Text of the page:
Will the Road to Zero impact the value of my PFS business, was the title of the presentation at Summit 2020 delivered by Steve Rodell, managing director – retail at Christie & Co.

“If you thought Brexit was taxing then try deciding when the onset of alternative fuels will have an impact on the value of PFS – when the Road to Zero could bite,” Rodell said.

He explained that last year Christie & Co advised on around 5,000 retail businesses which included around 900 PFS and sold around 60. “In January we launched our Business Outlook and I made a statement in there that PFS will remain relevant for the foreseeable future because that’s the sentiment I was getting from the marketplace and, from everything I have read, that’s what I believe.”

First, however, in order to address the title of his presentation he said you have to look at what affects value. He explained that there are only two variables: income from operation or income from rent and ultimately the value is based on the security of the income to that site.

He said the only factor at risk is to a forecourt’s fuel sales. “I don’t think anyone can deny that the world is changing and fuel sales will eventually dip – well certainly diesel sales – but sales have trundled along very steadily over the last few years and will probably continue to trundle along for the next 10 or 20 years. So that’s why I say that despite the Road to Zero, PFS will remain relevant for the foreseeable future.

Even if fuel does tail off in the long run, people have still got a load of reasons to visit a PFS’s retail facility such as the convenience and food to go offer.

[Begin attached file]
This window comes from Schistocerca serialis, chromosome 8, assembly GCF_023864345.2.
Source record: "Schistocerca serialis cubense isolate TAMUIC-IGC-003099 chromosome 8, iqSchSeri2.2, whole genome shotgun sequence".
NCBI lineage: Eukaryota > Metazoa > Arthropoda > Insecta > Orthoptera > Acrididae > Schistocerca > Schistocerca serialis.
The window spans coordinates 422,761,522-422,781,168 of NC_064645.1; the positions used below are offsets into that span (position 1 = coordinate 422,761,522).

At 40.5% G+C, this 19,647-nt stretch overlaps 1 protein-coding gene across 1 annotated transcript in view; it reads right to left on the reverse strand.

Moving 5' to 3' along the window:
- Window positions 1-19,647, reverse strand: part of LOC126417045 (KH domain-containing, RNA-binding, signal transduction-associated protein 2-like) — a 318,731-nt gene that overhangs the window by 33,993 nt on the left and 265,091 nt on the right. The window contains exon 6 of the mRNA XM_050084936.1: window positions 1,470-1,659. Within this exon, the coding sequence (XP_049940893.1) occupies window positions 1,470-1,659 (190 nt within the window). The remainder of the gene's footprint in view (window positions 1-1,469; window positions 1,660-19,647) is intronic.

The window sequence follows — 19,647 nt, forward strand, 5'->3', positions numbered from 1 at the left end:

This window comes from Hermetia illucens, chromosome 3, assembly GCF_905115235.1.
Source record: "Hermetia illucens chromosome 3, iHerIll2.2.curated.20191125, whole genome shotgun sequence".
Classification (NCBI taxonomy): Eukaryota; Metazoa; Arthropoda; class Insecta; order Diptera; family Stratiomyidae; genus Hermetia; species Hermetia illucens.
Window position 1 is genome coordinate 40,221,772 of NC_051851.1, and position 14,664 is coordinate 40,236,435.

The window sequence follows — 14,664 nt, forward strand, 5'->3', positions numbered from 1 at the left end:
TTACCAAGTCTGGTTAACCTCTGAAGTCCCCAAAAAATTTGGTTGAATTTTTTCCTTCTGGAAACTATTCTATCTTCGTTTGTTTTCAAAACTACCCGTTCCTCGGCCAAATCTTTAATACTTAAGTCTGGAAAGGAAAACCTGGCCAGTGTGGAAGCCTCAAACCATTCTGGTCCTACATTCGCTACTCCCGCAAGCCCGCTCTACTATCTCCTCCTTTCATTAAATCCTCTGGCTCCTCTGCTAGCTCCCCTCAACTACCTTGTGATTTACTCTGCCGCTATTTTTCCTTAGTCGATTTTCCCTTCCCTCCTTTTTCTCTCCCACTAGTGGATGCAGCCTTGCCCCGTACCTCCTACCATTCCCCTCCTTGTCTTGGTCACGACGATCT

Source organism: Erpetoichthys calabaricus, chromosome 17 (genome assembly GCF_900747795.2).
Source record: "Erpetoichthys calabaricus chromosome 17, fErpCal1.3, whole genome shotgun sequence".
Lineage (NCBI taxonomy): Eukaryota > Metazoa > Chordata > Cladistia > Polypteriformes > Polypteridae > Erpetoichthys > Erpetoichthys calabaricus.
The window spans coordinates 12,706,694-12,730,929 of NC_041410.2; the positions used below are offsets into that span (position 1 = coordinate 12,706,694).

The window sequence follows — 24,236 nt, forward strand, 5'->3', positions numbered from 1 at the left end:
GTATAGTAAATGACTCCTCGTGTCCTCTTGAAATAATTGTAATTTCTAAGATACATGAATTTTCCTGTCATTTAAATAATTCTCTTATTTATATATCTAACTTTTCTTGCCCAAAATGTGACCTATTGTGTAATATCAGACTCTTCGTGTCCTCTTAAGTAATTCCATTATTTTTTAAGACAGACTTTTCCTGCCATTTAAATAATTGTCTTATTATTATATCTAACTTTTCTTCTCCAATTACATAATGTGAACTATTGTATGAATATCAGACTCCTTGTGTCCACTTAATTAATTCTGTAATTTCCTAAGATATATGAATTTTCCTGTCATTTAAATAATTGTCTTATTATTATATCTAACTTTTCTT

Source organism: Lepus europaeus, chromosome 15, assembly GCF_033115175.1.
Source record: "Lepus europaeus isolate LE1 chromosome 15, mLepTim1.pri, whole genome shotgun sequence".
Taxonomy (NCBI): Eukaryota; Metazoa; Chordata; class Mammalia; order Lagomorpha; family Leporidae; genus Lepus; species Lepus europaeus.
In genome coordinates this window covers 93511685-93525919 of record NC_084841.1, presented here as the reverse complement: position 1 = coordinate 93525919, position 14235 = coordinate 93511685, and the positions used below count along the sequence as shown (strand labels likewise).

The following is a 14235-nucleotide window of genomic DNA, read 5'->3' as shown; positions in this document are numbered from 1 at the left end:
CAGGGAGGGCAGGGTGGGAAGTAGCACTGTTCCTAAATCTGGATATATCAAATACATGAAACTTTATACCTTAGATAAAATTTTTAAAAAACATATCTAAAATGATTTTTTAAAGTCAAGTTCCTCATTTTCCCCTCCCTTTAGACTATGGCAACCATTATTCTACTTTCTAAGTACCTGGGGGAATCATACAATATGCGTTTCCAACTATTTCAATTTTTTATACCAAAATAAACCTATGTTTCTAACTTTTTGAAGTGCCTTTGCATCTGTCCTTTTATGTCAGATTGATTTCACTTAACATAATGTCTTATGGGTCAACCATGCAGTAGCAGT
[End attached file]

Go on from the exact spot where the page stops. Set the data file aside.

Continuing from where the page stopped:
“There is already a pathway to replace any profits you may lose from fuel,” he said. “Plus there’s a massive opportunity to take back the valeting business that has been lost to hand car washes.”

Rodell then looked into his crystal ball to see what might drive value in 2035.

Fifteen years from now he described the following scenarios:

• UK fuel volumes will have tailed off in selective locations with high EV take-up. Sites in these locations – perhaps where ICEs have been banned – have seen fuel sales fall dramatically but increased convenience and foodservice sales. Pumps may have been replaced with greater retail space and parking. Or where supply permits, fully converted to EV charging due to the high density of EV ownership, perhaps where people live in flats, probably converted from redundant high street retail units.

• Retailers will have increased petrol pricing to compensate.

• A new network of super-fast EV charging stations has been developed alongside the UK PFS network. They are sited at nodal locations mirroring the National Grid. They have toilets and smart new convenience store/food-to-go offers and could well have been developed at supermarkets, hotels, restaurants and leisure centres.

• Autonomous vehicles will be a reality and so will hydrogen fuel cell EVs – but drivers of EVs still use traditional PFS sites for the retail and valeting offer.

• High alternative use value means a few sites will close for redevelopment –especially in the South East where real estate values are high

• Real estate values have been driven by tech companies such as Amazon and Google who require autonomous vehicle storage facilities near centres of population; distribution depots for last-mile delivery bots; and drone landing space for delivery/collection of orders.

Rodell concluded: “But in all instances the value of a roadside retail property will still be driven by location, property characteristics and trading performance.”